Elmo danced alone beside the stage, flapping his arms as he waited for fans to approach. Cookie Monster tracked blue fuzz across the hardwood floors. The voice of Oscar the Grouch extolled the virtues of trash over the speaker system.
And in a quiet corner, Amanda Rivera, 12, fastened red puzzle pieces onto a white cardboard heart: a tribute to her father, William Rivera, a New York police officer who died after being injured in the line of duty in 2004.
“I think about him, like, every day,” Amanda said, looking up from her work. A group of children joined her table.
“We all have the same problem,” she said.
On Sunday, Amanda was among the scores of children to gather at Chelsea Piers for a family fun day, hosted by the Sesame Workshop and geared toward those who had lost a parent or close relative.
The event, organizers said, had dual ambitions. For adults, there were several local support groups, providing information on how to help children reconcile the death of someone close to them. And for the children, the get-together amounted to a day of escape — and, if they chose, a day to remember.
As some families waited in line to meet Elmo and Rosita, the bilingual Muppet, others spent the morning decorating ceramic hearts. The hearts were to be delivered, along with brief messages, to grieving strangers as part of a program called Hearts of Hope. As part of the same program, each child on Sunday received a heart that had been made elsewhere.
One woman who lost her husband in the Sept. 11 attack attended with her three children. She encouraged the eventual recipient of the heart she made to remain strong.
A 7-year-old named Jaid adorned a heart with a pink sheen and golden stripes. “I loved my brother very much,” Jaid’s accompanying message read. “He was happy and I want you to be happy too.”
Darren Finkel, 32, of Cranford, N.J., arrived with his mother, Debbie, and his 2-year-old daughter, Ellie. Mr. Finkel’s wife died of colon cancer in April. He said the show’s foray into bereavement counseling provided parents with a powerful educational resource. Last year, “Sesame Street” broadcast a special about grief that included the death of Elmo’s uncle.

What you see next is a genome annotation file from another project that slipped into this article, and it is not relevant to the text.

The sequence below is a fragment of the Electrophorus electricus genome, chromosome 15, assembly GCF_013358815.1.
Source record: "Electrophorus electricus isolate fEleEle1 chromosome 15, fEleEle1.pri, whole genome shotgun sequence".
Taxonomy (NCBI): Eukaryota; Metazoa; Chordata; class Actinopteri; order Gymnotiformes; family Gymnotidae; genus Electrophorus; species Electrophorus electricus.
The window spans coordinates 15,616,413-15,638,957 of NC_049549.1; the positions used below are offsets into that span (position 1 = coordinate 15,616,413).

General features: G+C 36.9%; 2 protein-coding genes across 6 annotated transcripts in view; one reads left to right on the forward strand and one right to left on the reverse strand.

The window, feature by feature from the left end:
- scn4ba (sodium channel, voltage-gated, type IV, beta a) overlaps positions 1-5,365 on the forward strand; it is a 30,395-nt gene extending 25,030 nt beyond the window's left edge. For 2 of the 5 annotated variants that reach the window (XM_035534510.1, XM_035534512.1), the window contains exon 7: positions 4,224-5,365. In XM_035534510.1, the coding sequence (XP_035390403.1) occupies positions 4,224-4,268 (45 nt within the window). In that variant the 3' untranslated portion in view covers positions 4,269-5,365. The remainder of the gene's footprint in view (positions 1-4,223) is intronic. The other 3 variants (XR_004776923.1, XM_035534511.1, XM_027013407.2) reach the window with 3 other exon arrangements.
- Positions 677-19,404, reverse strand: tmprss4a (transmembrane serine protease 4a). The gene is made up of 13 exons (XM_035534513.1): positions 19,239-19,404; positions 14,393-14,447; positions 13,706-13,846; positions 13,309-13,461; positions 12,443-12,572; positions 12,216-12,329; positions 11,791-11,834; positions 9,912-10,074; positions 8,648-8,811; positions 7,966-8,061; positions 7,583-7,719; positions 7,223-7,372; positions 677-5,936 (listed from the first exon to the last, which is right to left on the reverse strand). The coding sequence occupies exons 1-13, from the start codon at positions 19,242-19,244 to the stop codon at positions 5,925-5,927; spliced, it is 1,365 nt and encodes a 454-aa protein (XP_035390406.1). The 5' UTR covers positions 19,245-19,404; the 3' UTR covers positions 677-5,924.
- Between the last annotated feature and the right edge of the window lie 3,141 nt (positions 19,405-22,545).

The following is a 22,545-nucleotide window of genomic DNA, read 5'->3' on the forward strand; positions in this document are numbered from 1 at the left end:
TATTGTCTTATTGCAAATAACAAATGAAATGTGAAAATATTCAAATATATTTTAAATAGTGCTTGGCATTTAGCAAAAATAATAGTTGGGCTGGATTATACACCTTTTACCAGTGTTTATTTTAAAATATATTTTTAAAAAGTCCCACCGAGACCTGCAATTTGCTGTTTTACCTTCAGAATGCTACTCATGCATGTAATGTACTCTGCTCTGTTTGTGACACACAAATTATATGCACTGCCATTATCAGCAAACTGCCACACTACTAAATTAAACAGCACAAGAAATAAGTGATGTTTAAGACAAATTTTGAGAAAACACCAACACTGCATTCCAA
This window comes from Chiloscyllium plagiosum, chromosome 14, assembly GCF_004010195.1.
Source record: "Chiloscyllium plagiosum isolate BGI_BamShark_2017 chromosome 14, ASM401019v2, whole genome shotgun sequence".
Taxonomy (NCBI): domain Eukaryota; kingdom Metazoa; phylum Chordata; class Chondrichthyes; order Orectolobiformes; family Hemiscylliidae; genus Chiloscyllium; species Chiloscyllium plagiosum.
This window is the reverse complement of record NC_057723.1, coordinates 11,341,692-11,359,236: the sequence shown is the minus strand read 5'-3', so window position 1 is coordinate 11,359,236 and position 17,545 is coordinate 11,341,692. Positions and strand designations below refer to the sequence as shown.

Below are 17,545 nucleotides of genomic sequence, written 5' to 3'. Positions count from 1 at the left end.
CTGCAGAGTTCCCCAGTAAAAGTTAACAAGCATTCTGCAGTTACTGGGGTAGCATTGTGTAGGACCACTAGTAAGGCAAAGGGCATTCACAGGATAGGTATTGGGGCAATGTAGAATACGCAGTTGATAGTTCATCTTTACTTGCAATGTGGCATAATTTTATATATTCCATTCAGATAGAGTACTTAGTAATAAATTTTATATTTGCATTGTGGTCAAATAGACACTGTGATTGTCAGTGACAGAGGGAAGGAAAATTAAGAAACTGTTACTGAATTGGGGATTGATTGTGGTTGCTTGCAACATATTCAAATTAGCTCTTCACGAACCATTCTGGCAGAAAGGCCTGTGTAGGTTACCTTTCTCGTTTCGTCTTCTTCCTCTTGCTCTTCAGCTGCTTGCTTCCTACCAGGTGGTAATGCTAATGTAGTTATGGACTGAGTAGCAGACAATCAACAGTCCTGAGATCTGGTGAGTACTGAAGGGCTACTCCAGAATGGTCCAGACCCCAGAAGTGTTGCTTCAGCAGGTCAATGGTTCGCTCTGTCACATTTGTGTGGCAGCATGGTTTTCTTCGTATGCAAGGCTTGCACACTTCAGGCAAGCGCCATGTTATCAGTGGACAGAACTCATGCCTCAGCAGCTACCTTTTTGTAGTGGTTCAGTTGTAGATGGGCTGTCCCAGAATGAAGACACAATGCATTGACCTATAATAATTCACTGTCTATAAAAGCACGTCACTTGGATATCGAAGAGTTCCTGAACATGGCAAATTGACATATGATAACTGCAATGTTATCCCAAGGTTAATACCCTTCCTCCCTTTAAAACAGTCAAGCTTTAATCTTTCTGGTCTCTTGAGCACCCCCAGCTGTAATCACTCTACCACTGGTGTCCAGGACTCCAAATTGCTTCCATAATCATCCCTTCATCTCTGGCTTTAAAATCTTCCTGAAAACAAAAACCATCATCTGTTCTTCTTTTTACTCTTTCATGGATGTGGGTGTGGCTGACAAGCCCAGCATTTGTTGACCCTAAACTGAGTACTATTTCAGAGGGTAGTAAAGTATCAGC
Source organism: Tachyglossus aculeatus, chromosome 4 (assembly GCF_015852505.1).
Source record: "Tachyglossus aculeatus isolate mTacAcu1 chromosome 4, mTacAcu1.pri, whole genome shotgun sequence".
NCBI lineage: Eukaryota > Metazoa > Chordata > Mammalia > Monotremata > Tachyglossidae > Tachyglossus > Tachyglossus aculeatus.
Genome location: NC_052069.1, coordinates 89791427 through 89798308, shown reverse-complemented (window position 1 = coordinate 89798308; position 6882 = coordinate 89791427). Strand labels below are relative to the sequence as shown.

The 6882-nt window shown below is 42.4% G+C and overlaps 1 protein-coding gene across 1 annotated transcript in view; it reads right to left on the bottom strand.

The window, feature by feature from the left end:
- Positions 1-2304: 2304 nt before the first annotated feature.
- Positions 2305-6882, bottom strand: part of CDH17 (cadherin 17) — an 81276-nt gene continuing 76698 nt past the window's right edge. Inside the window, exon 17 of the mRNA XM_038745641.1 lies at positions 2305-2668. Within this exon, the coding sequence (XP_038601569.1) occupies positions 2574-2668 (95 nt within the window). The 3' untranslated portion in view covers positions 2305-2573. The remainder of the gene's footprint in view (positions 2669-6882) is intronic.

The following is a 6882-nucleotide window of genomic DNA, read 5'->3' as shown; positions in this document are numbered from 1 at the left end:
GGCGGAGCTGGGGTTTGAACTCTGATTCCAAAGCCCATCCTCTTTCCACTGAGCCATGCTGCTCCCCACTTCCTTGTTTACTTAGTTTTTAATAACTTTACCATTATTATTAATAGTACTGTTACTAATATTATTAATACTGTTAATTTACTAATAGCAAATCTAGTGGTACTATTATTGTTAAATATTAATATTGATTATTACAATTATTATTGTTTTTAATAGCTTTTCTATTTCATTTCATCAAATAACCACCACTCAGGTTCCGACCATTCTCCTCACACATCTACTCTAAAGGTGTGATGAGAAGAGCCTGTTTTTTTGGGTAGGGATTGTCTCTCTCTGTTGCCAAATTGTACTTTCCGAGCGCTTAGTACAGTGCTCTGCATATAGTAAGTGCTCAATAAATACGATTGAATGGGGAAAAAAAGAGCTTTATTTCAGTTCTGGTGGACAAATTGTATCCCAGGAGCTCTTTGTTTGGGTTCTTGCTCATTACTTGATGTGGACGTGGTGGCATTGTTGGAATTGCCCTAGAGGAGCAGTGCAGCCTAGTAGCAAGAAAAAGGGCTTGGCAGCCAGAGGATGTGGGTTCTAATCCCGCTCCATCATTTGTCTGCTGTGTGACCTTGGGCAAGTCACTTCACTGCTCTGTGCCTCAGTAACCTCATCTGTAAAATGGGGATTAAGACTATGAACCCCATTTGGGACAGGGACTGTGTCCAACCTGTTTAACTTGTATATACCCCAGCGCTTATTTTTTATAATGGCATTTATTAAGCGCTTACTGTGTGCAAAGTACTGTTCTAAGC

“Sesame Street is a staple for them,” Mr. Finkel said, with Ellie at his feet. “In some ways, Elmo’s coping with loss is a mirror for young kids.”
Kevin Clash, who has performed as Elmo for more than 30 years, said “Sesame Street” might be “the safest place” for children to confront such serious subjects. (Mr. Clash entertained the children with an Elmo puppet during the event. Another performer worked the room in a full-body Elmo costume.)
Sunday’s event — sponsored by New York Life and tied to the 10th anniversary of Sept. 11 — was the latest iteration of a program that was formed in 2006, to counsel military families.
“The power of these Muppets is to make kids smile,” said Lynn Chwatsky, who helped put together the event for Sesame Workshop. “Today is not about ‘woe is you.’ ”
A Bronx woman, who declined to give her name, said that since her husband’s suicide last year, their 4-year-old daughter, Julia, had struggled to discuss her grief with friends. An event like this, she said, allowed Julia to meet children in the same position — and talk about it.
“She was only 3,” the woman said, adjusting the balloon animal hat atop her daughter’s head. “It’s important to talk about him.”
Julia, beginning on Sept. 27, is to attend group counseling sessions in Bronxville, N.Y., for two hours, every other week. As she prepared to make a beeline for the familiar characters across the room, her mother asked what she planned to speak about at her first session.
“Daddy,” she said, smiling. “And Cookie Monster.”
ETA: Just realized some of you might want to see these if you haven't already. Elmo and his father dealing with his Uncle's passing: http://www.sesameworkshop.org/grief
Some of the clips are there. Elmo's uncle died and it shows Elmo, his dad, and his cousin talking about him. It was beautiful.
There's another one about the war. Elmo and Rosita's fathers both served, and Rosita's father no longer as use of his legs.